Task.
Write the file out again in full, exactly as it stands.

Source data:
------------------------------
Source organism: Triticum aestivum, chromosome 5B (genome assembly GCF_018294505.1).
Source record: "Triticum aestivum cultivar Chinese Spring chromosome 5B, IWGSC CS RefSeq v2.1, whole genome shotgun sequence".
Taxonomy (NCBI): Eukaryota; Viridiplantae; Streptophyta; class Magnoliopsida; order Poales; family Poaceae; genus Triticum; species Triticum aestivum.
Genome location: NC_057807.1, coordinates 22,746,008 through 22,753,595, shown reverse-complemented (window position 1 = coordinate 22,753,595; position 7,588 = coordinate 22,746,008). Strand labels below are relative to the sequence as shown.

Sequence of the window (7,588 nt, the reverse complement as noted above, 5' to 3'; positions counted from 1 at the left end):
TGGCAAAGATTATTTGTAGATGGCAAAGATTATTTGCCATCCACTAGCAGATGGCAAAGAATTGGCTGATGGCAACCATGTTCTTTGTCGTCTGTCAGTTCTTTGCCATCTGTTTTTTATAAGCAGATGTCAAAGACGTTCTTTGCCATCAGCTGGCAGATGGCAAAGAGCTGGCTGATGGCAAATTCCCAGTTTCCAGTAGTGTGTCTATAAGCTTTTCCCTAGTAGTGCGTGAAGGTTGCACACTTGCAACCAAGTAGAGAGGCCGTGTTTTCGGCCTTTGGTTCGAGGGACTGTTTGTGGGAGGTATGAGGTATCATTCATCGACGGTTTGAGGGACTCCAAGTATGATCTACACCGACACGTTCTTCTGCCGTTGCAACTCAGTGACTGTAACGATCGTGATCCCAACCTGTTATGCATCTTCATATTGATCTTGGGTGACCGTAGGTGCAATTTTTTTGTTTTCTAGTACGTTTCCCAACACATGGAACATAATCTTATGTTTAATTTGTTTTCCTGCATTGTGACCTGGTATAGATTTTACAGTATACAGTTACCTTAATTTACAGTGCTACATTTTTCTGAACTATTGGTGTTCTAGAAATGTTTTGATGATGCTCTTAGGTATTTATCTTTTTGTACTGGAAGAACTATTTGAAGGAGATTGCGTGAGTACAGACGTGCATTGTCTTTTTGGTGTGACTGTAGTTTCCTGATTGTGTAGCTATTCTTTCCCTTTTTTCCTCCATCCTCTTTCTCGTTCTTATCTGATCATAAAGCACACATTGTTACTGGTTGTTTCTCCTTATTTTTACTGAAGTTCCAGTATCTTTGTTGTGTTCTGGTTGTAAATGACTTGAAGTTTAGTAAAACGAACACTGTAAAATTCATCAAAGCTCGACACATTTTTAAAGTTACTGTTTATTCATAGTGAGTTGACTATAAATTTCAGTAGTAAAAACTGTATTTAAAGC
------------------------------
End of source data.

Source organism: Triticum aestivum, chromosome 5B (genome assembly GCF_018294505.1).
Source record: "Triticum aestivum cultivar Chinese Spring chromosome 5B, IWGSC CS RefSeq v2.1, whole genome shotgun sequence".
Taxonomy (NCBI): Eukaryota; Viridiplantae; Streptophyta; class Magnoliopsida; order Poales; family Poaceae; genus Triticum; species Triticum aestivum.
Genome location: NC_057807.1, coordinates 22,746,008 through 22,753,595, shown reverse-complemented (window position 1 = coordinate 22,753,595; position 7,588 = coordinate 22,746,008). Strand labels below are relative to the sequence as shown.

Sequence of the window (7,588 nt, the reverse complement as noted above, 5' to 3'; positions counted from 1 at the left end):
TGGCAAAGATTATTTGTAGATGGCAAAGATTATTTGCCATCCACTAGCAGATGGCAAAGAATTGGCTGATGGCAACCATGTTCTTTGTCGTCTGTCAGTTCTTTGCCATCTGTTTTTTATAAGCAGATGTCAAAGACGTTCTTTGCCATCAGCTGGCAGATGGCAAAGAGCTGGCTGATGGCAAATTCCCAGTTTCCAGTAGTGTGTCTATAAGCTTTTCCCTAGTAGTGCGTGAAGGTTGCACACTTGCAACCAAGTAGAGAGGCCGTGTTTTCGGCCTTTGGTTCGAGGGACTGTTTGTGGGAGGTATGAGGTATCATTCATCGACGGTTTGAGGGACTCCAAGTATGATCTACACCGACACGTTCTTCTGCCGTTGCAACTCAGTGACTGTAACGATCGTGATCCCAACCTGTTATGCATCTTCATATTGATCTTGGGTGACCGTAGGTGCAATTTTTTTGTTTTCTAGTACGTTTCCCAACACATGGAACATAATCTTATGTTTAATTTGTTTTCCTGCATTGTGACCTGGTATAGATTTTACAGTATACAGTTACCTTAATTTACAGTGCTACATTTTTCTGAACTATTGGTGTTCTAGAAATGTTTTGATGATGCTCTTAGGTATTTATCTTTTTGTACTGGAAGAACTATTTGAAGGAGATTGCGTGAGTACAGACGTGCATTGTCTTTTTGGTGTGACTGTAGTTTCCTGATTGTGTAGCTATTCTTTCCCTTTTTTCCTCCATCCTCTTTCTCGTTCTTATCTGATCATAAAGCACACATTGTTACTGGTTGTTTCTCCTTATTTTTACTGAAGTTCCAGTATCTTTGTTGTGTTCTGGTTGTAAATGACTTGAAGTTTAGTAAAACGAACACTGTAAAATTCATCAAAGCTCGACACATTTTTAAAGTTACTGTTTATTCATAGTGAGTTGACTATAAATTTCAGTAGTAAAAACTGTATTTAAAGC